“Another place, another time.”on July 17, 2009 at 12:05 am
There’s been some conversation going on in the comments section of one of the previous comics that’s talked about the mesh of different elements from different time periods that have made appearances in the comic so far, and it got me thinking about things. So tonight, I’m gonna ramble for a while, and hopefully, you’ll enjoy the ride
One of the things that made the most impression on me as a kid was a movie called “Streets of Fire.” It was criminally ignored back during it’s release in 1984, but to a 10 year old kid, it planted the seeds for a lot of things. Streets of Fire was a stylistic mix of 50′s cars, and 60′s Motown, and 50′s style with present day elements buried in the background. And it has this architecture style that was 40′s/50′s with a worn look to it that suggested to me that the movie was set farther in the future (early 21st century, maybe). It was rainy streets, and neon reflecting in puddles, and mist and steam at night. And it had this dystopian air to everything that called to mind a lot of the scifi that I was coming to love as well.
It was advertised as a rock and roll fable at the time of it’s release, and to this day there’s hasn’t been anything like it since.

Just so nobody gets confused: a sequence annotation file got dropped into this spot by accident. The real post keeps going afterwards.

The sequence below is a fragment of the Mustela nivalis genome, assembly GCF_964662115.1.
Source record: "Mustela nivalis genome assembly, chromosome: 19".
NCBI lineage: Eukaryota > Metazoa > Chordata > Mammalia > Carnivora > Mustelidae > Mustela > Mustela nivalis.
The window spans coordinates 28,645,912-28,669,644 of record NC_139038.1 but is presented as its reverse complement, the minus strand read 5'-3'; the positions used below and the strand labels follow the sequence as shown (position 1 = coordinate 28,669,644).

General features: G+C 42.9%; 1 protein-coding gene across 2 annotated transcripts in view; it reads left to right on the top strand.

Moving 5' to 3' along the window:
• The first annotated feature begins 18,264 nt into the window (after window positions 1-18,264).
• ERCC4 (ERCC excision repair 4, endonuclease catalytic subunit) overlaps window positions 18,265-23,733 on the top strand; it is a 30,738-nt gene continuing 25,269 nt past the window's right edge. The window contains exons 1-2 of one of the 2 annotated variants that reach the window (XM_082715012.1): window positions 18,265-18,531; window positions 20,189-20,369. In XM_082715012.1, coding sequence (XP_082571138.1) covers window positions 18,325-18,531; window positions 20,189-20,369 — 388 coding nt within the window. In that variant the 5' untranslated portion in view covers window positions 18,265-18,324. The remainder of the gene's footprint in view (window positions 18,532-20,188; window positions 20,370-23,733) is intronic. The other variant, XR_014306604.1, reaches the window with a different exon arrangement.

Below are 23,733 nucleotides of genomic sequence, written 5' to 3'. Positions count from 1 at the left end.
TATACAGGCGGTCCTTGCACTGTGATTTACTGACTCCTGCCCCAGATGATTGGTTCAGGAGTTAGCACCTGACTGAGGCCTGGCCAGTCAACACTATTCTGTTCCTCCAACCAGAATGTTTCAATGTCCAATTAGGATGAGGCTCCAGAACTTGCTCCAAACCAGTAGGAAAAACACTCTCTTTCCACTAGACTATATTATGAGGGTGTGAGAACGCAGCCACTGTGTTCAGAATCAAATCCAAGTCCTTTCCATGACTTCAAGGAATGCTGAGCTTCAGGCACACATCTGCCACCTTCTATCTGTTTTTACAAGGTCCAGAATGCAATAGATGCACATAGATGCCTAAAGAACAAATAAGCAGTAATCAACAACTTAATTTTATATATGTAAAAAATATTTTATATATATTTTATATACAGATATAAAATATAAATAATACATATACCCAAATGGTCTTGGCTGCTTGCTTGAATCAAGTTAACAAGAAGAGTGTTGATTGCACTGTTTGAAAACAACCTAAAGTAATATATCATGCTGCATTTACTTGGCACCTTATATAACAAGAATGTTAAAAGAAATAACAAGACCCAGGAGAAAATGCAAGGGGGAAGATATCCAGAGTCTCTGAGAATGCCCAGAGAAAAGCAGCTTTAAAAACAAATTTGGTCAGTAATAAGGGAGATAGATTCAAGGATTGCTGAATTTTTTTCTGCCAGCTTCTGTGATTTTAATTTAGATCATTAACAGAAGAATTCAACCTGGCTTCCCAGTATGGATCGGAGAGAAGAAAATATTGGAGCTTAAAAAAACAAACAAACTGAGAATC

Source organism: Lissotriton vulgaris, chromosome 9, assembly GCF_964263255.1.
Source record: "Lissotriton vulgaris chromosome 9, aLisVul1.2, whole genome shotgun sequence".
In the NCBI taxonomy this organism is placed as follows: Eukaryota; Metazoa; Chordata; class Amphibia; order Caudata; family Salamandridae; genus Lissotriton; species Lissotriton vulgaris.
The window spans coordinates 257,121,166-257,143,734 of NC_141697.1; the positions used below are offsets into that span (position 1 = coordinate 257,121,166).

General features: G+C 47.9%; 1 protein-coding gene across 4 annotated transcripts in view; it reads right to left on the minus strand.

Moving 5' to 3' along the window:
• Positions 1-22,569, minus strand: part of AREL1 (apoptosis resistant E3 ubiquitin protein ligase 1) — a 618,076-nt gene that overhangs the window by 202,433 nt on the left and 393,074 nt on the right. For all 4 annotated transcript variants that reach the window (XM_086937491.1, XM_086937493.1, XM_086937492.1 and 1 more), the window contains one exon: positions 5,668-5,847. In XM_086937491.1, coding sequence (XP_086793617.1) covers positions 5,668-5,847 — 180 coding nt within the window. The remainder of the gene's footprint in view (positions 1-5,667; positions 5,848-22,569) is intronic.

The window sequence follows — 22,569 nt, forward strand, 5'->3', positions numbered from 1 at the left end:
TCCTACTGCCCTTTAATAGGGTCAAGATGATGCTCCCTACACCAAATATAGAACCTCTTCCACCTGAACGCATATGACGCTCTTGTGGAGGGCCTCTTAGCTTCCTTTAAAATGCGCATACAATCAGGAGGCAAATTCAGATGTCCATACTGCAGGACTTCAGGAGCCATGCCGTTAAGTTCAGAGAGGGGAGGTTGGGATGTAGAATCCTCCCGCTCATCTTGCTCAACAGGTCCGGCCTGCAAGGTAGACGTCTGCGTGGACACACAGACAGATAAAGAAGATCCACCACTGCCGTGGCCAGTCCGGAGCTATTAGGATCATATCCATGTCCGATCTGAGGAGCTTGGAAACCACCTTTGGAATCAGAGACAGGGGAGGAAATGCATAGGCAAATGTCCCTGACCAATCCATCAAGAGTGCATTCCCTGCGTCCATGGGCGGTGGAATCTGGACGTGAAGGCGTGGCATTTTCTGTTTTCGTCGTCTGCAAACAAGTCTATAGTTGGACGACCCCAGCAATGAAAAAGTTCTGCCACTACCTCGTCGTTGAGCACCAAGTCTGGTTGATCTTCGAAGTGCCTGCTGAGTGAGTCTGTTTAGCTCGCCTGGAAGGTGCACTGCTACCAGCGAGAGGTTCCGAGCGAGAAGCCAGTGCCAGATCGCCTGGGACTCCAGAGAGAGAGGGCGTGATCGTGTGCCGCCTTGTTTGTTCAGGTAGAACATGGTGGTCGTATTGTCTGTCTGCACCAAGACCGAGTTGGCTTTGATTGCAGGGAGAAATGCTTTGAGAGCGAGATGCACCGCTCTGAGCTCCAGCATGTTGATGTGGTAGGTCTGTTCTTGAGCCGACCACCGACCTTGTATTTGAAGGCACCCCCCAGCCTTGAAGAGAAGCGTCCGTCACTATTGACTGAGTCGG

“Another place, another time.”
One of the things that I loved about was the mixture of styles. I loved the fact that you didn’t quite know what world it was set in. You didn’t know where it really was from. It was the world next door, maybe. A world where the A-Bomb hadn’t been invented, and WW2 had finally ended a couple of decades after it did here. The ambiguity was what appealed to me the most, though. Because when you think about it, it could be set any where, or any when you wanted it to be.
Back when a 10 year old kid saw this in the Scottsdale Mall movie theater in South Bend, Indiana (a theater, and a mall that doesn’t even exist anymore) it blew his tiny little mind The idea of it, this mixture of different elements has been what drove Requiem from almost the beginning. It’s as much about the uncertainty of what world you’re really on as much as it is about the answers to the mysteries. It’s fabulation, or at least what a ten year old kid thought of fabulation as.
One of our characters; Jonathan Delrain said something once comic-wise that I’ve said many times over the years “Nothing without purpose”. There’s a reason for everything. From the dream symbolism floating through the current section of the comic, to the crystalline reflection that permeates many of the things you see here, even to the use of dark glasses among the people who have been changed by the Sentience Virus (and it’s not just to hide the fact that their iris’s have shifted color) But while there is a reason for everything, the feel comes from the eyes of a ten year old child. A ten year old child who realized that what he wanted to do more than anything else in his life was to build worlds.